These are, naturally, only visible under magnification and only, I strongly suspect, if you look with the eyes of faith. Vincenti also publicised thetheory this year that Caravaggio was poisoned by lead in the paint that he used – but I'm glad to see he's returned to the mother lode now. I won't risk a prediction about exactly how far we will penetrate into 2011 before his next sensation. But I bet it won't be long.

Banning cocktails is completely pointless

The US Food and Drug Administration has effectively banned Four Loko, a turbo-charged alcopop which, after hospitalising a number of its consumers, generated its own prohibition panic in the US. Authorities were worried about its combination of high levels of alcohol with stimulants such as caffeine.

Frat-boys, by contrast, loved this cocktail and competed with each other to see how many they could drink before lapsing into unconsciousness. Quite what the FDA thinks its ban is going to achieve I'm not sure. It took Google 0.18 seconds to produce 339,000 results for the search "Four Loko Recipe" – an emetic-sounding blend of boiled sweets, caffeine tablets, malt liquor and Sprite. Will bathtub Four Loko really be any less hazardous than the real thing?

React Now

Latest stories from i100
Have you tried new the Independent Digital Edition apps?
iJobs Job Widget
iJobs General

Pharmaceutical Computer System Validation Specialist

£300 - £350 Per Day: Clearwater People Solutions Ltd: Pharmaceutical Computer ...

High Level Teaching Assistant (HTLA)

£70 - £90 per day: Randstad Education Birmingham: Higher Level Teaching Assist...

Teaching Assistant

£50 - £80 per day: Randstad Education Birmingham: Randstad Education is the UK...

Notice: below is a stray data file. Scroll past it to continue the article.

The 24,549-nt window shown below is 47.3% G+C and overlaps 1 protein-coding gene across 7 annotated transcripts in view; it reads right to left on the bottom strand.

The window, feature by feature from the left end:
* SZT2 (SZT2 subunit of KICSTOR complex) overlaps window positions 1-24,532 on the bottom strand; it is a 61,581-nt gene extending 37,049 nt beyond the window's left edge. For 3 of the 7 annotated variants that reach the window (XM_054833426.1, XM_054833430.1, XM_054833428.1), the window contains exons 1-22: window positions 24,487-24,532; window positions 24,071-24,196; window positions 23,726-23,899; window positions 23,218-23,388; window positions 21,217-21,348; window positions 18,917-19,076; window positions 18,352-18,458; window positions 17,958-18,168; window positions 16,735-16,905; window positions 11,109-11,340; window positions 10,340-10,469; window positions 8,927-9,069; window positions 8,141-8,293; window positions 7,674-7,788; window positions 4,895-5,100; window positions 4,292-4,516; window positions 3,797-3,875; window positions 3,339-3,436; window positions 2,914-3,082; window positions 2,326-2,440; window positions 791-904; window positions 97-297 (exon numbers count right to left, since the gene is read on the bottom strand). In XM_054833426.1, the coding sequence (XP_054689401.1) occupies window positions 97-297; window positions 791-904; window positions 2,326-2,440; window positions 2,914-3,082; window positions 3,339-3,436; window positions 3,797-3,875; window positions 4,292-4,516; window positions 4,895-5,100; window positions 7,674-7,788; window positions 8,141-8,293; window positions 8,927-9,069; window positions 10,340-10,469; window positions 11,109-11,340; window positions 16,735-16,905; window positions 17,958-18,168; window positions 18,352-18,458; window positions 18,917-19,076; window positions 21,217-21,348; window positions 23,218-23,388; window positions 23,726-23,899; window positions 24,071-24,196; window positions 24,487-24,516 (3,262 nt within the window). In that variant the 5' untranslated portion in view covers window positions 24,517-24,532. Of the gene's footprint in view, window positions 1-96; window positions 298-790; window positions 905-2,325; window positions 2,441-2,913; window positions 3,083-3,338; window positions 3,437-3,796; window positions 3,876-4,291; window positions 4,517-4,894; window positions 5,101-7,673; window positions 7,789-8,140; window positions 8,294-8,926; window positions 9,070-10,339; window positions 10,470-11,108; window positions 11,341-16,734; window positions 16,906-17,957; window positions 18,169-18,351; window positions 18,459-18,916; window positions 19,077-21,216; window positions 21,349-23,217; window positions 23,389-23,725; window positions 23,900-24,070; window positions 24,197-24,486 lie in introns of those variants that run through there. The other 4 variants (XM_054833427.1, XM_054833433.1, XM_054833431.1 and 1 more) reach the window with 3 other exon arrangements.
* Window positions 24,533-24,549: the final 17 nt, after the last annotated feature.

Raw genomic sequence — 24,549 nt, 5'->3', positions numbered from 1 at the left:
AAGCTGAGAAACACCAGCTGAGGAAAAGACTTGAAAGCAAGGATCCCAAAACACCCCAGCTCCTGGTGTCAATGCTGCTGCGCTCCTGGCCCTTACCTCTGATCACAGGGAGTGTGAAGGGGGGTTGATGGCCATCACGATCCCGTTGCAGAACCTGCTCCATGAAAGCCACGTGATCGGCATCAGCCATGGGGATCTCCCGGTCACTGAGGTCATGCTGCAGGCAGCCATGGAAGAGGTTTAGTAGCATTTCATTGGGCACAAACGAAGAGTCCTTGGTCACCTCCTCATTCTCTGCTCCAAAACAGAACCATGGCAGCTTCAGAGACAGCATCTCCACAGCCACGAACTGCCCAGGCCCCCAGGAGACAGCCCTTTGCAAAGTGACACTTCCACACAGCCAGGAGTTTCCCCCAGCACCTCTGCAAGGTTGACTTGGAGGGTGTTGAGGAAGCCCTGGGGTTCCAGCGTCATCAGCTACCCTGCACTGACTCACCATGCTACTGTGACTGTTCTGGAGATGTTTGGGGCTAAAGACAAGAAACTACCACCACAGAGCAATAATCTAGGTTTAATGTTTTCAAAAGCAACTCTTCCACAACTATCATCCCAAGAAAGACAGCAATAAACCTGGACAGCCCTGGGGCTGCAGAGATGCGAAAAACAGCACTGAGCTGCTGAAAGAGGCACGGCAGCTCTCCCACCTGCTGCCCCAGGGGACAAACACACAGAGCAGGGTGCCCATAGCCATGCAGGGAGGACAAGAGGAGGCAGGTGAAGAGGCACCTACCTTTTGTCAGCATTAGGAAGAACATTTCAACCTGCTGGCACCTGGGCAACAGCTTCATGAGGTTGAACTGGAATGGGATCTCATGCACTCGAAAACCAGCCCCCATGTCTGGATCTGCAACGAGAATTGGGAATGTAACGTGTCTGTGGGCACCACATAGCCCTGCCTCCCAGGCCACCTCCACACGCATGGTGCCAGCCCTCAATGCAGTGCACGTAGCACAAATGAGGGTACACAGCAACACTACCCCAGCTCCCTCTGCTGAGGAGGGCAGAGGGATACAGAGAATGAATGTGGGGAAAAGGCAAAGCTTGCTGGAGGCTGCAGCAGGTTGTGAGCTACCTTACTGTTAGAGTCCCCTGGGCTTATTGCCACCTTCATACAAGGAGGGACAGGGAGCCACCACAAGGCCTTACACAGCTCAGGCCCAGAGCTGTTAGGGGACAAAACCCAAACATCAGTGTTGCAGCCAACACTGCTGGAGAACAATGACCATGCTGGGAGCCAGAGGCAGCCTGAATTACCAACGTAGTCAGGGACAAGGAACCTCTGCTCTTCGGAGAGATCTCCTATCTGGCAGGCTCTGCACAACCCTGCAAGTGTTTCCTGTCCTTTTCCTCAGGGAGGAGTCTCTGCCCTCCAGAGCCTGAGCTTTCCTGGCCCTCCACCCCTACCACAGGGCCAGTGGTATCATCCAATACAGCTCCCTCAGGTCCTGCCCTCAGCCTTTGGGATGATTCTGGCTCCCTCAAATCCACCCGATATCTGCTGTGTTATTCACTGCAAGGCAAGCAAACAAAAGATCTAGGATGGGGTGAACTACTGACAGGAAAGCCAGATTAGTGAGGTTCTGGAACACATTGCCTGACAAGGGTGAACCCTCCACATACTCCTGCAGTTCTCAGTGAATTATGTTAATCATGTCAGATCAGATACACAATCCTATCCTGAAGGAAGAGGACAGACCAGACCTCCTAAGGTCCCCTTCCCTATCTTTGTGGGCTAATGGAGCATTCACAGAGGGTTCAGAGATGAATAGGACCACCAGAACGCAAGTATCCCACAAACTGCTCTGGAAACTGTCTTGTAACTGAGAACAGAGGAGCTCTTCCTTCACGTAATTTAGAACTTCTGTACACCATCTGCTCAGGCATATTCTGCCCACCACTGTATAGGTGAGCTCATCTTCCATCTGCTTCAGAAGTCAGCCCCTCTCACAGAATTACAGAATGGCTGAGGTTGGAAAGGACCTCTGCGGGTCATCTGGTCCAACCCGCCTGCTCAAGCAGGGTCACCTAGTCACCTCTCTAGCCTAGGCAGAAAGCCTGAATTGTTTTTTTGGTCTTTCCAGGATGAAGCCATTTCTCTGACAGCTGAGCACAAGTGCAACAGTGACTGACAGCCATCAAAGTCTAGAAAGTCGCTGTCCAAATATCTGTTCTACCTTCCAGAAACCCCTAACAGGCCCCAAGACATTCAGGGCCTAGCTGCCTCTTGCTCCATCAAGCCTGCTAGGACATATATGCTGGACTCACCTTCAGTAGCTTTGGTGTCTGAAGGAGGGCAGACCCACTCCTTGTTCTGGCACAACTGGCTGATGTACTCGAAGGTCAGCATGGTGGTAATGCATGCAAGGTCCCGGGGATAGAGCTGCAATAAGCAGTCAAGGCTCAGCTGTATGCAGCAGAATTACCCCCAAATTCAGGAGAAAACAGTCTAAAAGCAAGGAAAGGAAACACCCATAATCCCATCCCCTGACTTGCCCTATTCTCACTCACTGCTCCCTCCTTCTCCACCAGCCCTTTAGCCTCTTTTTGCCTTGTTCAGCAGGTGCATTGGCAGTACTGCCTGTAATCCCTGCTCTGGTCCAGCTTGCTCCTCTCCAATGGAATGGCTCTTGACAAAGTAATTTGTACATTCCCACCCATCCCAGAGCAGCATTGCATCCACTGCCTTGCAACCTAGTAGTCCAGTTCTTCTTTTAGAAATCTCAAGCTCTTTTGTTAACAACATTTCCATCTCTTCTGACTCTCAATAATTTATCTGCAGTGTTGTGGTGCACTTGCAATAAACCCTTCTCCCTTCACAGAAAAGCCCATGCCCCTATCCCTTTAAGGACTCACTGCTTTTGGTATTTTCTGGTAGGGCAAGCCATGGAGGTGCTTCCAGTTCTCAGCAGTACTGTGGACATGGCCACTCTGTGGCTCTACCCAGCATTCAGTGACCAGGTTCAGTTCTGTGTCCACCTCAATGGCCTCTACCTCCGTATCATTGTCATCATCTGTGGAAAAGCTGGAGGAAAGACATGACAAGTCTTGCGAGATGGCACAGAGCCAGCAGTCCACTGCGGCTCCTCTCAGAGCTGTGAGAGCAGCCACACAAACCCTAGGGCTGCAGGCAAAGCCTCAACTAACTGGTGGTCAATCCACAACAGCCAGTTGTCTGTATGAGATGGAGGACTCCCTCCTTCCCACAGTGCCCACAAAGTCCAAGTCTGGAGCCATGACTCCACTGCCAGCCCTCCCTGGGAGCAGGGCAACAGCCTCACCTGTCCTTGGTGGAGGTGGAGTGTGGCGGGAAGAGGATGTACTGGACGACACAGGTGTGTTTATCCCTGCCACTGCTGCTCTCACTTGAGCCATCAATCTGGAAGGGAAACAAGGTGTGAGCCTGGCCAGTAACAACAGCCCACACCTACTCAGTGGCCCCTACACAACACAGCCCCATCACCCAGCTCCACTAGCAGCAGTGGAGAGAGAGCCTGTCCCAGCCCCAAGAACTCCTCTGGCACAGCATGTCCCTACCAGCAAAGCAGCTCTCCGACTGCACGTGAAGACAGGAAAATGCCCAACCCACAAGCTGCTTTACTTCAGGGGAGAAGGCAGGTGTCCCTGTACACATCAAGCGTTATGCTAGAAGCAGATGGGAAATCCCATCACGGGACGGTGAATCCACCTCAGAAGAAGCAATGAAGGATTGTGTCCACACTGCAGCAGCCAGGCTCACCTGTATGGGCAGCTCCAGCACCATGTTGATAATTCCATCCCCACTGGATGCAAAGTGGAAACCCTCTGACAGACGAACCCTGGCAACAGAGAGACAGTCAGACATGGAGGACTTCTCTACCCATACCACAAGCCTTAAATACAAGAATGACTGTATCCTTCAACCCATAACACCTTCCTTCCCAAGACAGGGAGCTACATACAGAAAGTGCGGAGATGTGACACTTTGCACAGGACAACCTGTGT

Senior Java Developer - API's / Webservices - XML, XSLT

£400 - £450 Per Day: Clearwater People Solutions Ltd: Our client is currently ...

Day In a Page

Read Next

i Editor's Letter: Take a moment to imagine you're Ed Miliband...

Oliver Duff Oliver Duff

Letters: No vote poses difficult questions – so why rush?

Independent Voices
Secret politics of the weekly shop

The politics of the weekly shop

New app reveals political leanings of food companies
Beam me up, Scottie!

Beam me up, Scottie!

Celebrity Trekkies from Alex Salmond to Barack Obama
Beware Wet Paint: The ICA's latest ambitious exhibition

Beware Wet Paint

The ICA's latest ambitious exhibition
Pink Floyd have produced some of rock's greatest ever album covers

Pink Floyd have produced some of rock's greatest ever album covers

Can 'The Endless River' carry on the tradition?
Sanctuary for the suicidal

Sanctuary for the suicidal

One mother's story of how London charity Maytree helped her son with his depression
A roller-coaster tale from the 'voice of a generation'

Not That Kind of Girl:

A roller-coaster tale from 'voice of a generation' Lena Dunham
London is not bedlam or a cradle of vice. In fact it, as much as anywhere, deserves independence

London is not bedlam or a cradle of vice

In fact it, as much as anywhere, deserves independence
Vivienne Westwood 'didn’t want' relationship with Malcolm McLaren

Vivienne Westwood 'didn’t want' relationship with McLaren

Designer 'felt pressured' into going out with Sex Pistols manager
Jourdan Dunn: Model mother

Model mother

Jordan Dunn became one of the best-paid models in the world
Apple still coolest brand – despite U2 PR disaster

Apple still the coolest brand

Despite PR disaster of free U2 album
Scottish referendum: The Yes vote was the love that dared speak its name, but it was not to be

Despite the result, this is the end of the status quo

Boyd Tonkin on the fall-out from the Scottish referendum
Manolo Blahnik: The high priest of heels talks flats, Englishness, and why he loves Mary Beard

Manolo Blahnik: Flats, Englishness, and Mary Beard

The shoe designer who has been dubbed 'the patron saint of the stiletto'
The Beatles biographer reveals exclusive original manuscripts of some of the best pop songs ever written

Scrambled eggs and LSD

Behind The Beatles' lyrics - thanks to Hunter Davis's original manuscript copies
'Normcore' fashion: Blending in is the new standing out in latest catwalk non-trend

'Normcore': Blending in is the new standing out

Just when fashion was in grave danger of running out of trends, it only went and invented the non-trend. Rebecca Gonsalves investigates
Dance’s new leading ladies fight back: How female vocalists are now writing their own hits

New leading ladies of dance fight back

How female vocalists are now writing their own hits